SANTA FE – The mayoral campaign here got underway in earnest on Wednesday with the first of what promises to be many candidate forums prior to the March 6 election.
The focus of the forum put on by the Santa Fe Green Chamber of Commerce and the Santa Fe Area Home Builders Association, attended by about 50 people, were issues related to clean energy, water conservation and sustainability.
One question asked of the five candidates was how would they plan to fund energy efficiency and renewable energy programs for the city.
Entrepreneur Alan Webber said supporting renewable energy would be an investment in the city’s future, and brought up community solar, which he said would eventually pay for itself. “The biggest change we can make, obviously, is to lobby for and see that production of community solar as our way forward, where we are actually not only creating the energy but we are in the process of investing in the production of the energy,” he said.
Webber also brought up the idea of a revolving fund, which school board member Kate Noble, another candidate, picked up on. She said a revolving renewable energy loan program administered through non-profit affordable homebuilder Homewise was in existence when she worked in the city’s economic development division.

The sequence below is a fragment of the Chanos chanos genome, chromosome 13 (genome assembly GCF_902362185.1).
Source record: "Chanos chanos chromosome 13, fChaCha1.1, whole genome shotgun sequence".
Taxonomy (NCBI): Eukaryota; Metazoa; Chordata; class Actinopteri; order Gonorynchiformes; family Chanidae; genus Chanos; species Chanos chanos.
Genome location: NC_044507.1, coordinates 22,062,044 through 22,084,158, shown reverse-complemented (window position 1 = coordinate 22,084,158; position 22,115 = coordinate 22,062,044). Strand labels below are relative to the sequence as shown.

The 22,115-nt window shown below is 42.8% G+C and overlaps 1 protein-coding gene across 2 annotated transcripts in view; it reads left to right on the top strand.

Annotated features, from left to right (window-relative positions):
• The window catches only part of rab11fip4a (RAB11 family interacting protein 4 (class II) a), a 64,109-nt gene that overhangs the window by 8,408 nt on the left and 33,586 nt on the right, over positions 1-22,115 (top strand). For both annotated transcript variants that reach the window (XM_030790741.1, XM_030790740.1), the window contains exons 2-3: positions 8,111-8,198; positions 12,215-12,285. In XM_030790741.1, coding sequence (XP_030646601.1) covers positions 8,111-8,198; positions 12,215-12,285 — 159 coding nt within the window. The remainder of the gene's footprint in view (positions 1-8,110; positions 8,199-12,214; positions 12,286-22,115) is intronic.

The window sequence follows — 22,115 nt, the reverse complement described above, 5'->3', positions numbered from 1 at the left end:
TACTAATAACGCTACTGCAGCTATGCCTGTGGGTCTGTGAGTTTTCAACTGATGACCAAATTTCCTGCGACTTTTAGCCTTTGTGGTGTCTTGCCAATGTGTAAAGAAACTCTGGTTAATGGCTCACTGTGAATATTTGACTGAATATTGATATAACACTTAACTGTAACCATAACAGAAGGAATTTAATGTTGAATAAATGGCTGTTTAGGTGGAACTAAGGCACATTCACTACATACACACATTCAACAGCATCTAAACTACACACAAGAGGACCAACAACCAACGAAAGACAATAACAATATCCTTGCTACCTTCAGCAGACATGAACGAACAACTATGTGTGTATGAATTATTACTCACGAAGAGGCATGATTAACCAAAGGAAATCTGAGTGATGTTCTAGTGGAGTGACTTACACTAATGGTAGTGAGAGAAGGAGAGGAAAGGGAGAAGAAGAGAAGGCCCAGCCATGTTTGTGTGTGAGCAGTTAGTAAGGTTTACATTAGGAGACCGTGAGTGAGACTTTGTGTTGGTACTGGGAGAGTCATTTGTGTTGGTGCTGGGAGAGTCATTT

“Sometimes what is old becomes new again and many of these ideas have been floated before and we just need to pull them back up to the current time,” she said. “I think we can bring this idea back.”
A problem was that the funding pool was too small, she said.
Peter Ives, one of three sitting city councilors in the mayoral race, suggested a funding source could be water division revenue. “If we are able to create a pool of, say, one or two million dollars against which low interest rate loans can be taken, that I think would be a very prudent use of the city’s money,” he said.
Councilor Joseph Maestas talked about forming partnerships with the county and Santa Fe Public Schools to save money, and working to change tax laws to allow cities more taxing authority and discretion in using public funding sources for energy efficiency programs. “And we can’t forget, we need to be innovative and we have to engage the private sector so we need to fully explore public-private partnerships with PNM and other entities that come to the table and serve a purpose in this regard,” he said.
Councilor Ron Trujillo agreed partnerships with the county and schools could benefit both entities. But he added that the city needed to be more aggressive about securing federal funding for energy programs. “New Mexico leaves so much money on the table because we’re not aggressive and we don’t go out and get it,” he said, adding that people he’s talked to in Washington, D.C. say there’s funding out there. “We need to have somebody in the mayor’s office, somebody within government, that’s going to go after those federal funds.”